This story was inspired by the work of the late Patrick Whitaker, a wonderful educator; Sara Stanley, an inspirational early years practitioner and Vivian Paley, the renowned American kindergarten teacher, now retired.
Once there was a little boy who started school. Each day his teacher would tell him stories. He loved the stories – stories about dragons and princes, about giants and hyenas, witches and fairies. Stories about goodies and baddies, about brave people and cowardly people, about greedy people and generous people. Stories of love and hate, jealousy and cruelty, friendship and loyalty. His imagination was full of places and events, of people and animals that crept into his dreams and his games.
Every morning he looked forward to arriving at school because the teacher would ask him to choose where to put his name card – would he choose a witch or a dragon, a castle or a ship? And each day he would think about it and put his name card beside his choice and the teacher would ask him, “Why do you like dragons (or castles) best?” He would think about his answer and tell her. He learnt to give reasons for his choices.
Then the teacher would ask all the children to sit on the mat and talk about their choices. He liked hearing the ideas of the other children and sometimes after he had listened to them, he changed his mind and made a different choice. All together they would think of ideas for stories and then he would go and play the stories. He would dress up and play being the monster or the hero. He would take small figures of dragons or witches and create a story.
Then one day the teacher set up a storytelling table and said anyone who wanted to tell her a story could come to the table and she would write down the story. The little boy was excited – he had lots of ideas for stories, so he went to the table and he told the teacher a story and she wrote it down. His story had a dinosaur, a boy and a firefighter – it wove together ideas from all the stories he had heard and played. The next day the teacher read his story to the class and invited the children to act it out as she read it again. And the little boy looked at his words and was happy. He liked acting out his story with others in his class.
The next year, the little boy moved to a new grade and a new teacher. This teacher didn't ask him to make any choices at the beginning of the day. She just read out the names from the register and asked him to listen for his name and say, “Yes, Miss Jones!” when he heard it. He missed his old teacher and wondered what the children in her class were doing.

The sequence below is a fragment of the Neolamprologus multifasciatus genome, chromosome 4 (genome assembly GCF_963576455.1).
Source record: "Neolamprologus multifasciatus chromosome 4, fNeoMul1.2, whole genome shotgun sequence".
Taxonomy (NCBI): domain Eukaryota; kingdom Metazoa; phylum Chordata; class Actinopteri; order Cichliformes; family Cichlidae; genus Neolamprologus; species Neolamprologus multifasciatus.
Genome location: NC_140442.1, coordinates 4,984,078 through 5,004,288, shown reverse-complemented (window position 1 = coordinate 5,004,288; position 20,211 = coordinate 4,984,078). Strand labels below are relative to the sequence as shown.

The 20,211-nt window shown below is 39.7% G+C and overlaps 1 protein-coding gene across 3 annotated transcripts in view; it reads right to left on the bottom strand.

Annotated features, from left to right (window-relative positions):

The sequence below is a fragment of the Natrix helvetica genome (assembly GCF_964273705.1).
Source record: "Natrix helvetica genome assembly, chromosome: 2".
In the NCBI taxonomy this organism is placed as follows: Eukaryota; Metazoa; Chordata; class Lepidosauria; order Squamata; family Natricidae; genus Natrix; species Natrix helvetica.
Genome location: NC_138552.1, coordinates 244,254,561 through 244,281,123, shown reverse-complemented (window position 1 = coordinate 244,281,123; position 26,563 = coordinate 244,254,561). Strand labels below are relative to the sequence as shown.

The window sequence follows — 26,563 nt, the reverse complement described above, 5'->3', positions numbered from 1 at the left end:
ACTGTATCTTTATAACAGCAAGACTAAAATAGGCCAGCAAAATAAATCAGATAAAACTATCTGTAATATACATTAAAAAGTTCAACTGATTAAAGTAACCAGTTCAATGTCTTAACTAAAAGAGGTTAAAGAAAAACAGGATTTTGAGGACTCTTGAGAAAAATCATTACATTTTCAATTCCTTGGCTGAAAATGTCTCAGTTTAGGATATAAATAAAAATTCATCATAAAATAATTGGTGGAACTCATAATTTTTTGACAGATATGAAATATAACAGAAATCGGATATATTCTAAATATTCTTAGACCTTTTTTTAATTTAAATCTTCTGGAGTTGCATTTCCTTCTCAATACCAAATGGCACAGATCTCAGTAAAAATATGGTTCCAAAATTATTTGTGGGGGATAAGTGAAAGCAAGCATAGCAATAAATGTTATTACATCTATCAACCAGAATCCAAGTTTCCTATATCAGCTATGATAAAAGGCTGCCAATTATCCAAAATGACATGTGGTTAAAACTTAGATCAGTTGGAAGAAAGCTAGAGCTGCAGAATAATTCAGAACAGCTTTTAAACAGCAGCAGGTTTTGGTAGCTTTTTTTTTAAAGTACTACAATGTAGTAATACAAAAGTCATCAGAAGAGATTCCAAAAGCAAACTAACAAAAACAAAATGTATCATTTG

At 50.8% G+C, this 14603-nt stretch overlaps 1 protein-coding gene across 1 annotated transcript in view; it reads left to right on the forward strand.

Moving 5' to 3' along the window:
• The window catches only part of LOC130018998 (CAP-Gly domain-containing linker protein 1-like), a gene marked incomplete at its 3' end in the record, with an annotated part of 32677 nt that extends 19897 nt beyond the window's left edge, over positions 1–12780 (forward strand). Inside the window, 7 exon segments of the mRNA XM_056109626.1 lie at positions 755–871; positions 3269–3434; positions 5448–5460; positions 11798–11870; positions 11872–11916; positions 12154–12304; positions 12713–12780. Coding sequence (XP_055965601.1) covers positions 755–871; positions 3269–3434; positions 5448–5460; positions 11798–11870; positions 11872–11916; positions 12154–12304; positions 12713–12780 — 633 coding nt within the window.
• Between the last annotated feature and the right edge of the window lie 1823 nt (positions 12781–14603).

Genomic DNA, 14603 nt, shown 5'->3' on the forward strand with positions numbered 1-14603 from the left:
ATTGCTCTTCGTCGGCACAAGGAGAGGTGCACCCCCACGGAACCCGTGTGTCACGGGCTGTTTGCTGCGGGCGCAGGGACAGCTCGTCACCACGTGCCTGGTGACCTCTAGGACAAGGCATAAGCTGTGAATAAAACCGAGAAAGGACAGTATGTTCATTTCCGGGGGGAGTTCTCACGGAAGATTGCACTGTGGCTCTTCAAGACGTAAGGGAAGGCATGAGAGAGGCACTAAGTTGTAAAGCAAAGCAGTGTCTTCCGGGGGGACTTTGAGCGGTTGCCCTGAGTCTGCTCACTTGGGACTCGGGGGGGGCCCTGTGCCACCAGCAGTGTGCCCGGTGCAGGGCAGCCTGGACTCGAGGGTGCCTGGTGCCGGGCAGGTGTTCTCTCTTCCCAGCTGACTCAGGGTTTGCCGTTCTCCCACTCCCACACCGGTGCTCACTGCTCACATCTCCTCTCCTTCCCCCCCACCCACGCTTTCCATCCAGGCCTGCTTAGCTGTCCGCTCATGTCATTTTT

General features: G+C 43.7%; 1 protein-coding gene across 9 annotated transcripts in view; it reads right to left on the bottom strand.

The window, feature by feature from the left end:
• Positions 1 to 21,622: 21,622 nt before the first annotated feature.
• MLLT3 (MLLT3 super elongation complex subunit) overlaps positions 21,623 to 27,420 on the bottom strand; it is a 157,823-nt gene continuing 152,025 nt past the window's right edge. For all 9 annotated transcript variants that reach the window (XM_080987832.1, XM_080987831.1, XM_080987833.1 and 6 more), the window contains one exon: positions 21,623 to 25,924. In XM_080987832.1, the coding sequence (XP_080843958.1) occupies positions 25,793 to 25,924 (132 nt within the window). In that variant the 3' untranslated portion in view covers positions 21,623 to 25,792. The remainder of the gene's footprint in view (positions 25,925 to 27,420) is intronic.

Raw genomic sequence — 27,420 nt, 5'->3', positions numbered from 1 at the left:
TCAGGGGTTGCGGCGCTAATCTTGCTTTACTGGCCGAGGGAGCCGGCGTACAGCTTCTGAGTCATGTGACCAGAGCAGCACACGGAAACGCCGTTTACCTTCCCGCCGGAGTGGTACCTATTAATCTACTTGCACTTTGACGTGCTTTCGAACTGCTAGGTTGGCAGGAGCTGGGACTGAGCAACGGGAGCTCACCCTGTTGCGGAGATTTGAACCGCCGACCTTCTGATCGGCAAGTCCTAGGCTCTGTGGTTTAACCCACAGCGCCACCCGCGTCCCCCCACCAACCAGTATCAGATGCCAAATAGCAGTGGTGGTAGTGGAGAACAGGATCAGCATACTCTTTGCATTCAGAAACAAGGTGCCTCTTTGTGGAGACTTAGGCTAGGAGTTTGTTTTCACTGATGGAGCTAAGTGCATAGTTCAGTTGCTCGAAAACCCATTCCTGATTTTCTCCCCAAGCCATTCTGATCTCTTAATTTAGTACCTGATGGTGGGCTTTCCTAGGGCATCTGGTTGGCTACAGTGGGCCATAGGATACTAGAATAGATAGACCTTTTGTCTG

Then his new teacher said, “Today I have new books for you to read.” The little boy was excited. He loved to hear stories and was eager to see the new books. The teacher gave him his reading book. It didn't look very exciting. Then she slowly read the book to him. It didn't have many words and the teacher stopped to sound out the letters in the words. It wasn't a story like he had had before where he could imagine himself as a king or a big bad wolf. The little boy was disappointed. He missed the stories from his old classroom.
Then one day the new teacher said, “Today we're going to write a story.”
“Oh good!” thought the little boy. He loved to write stories. He picked up a pencil and began to draw his story.
“Wait,” said the teacher. “I haven't told you what to do yet.” The little boy was full of ideas, but he stopped what he was doing and listened to the teacher. The teacher gave out a sheet of paper with pictures on it. She told the children to look at the pictures and write the words to make the story.
The little boy looked at the pictures. They showed a boy walking along the road to the shop to buy something. He didn't like this story. His mind was full of tales of pirates and treasure, but the teacher didn't ask him about his ideas. The little boy wondered why they all had to write the same story, but he didn’t say anything. He sat there and looked at the pictures, but he didn't want to write the story.
And pretty soon the little boy stopped telling his own stories and learnt to do what the teacher told him to do. He stopped looking forward to having his stories written down for him. He forgot how he loved to listen to stories and act out his stories with his friends. Instead, he got used to reading the reading books that his teacher gave him and he only wrote what the teacher told him to write about.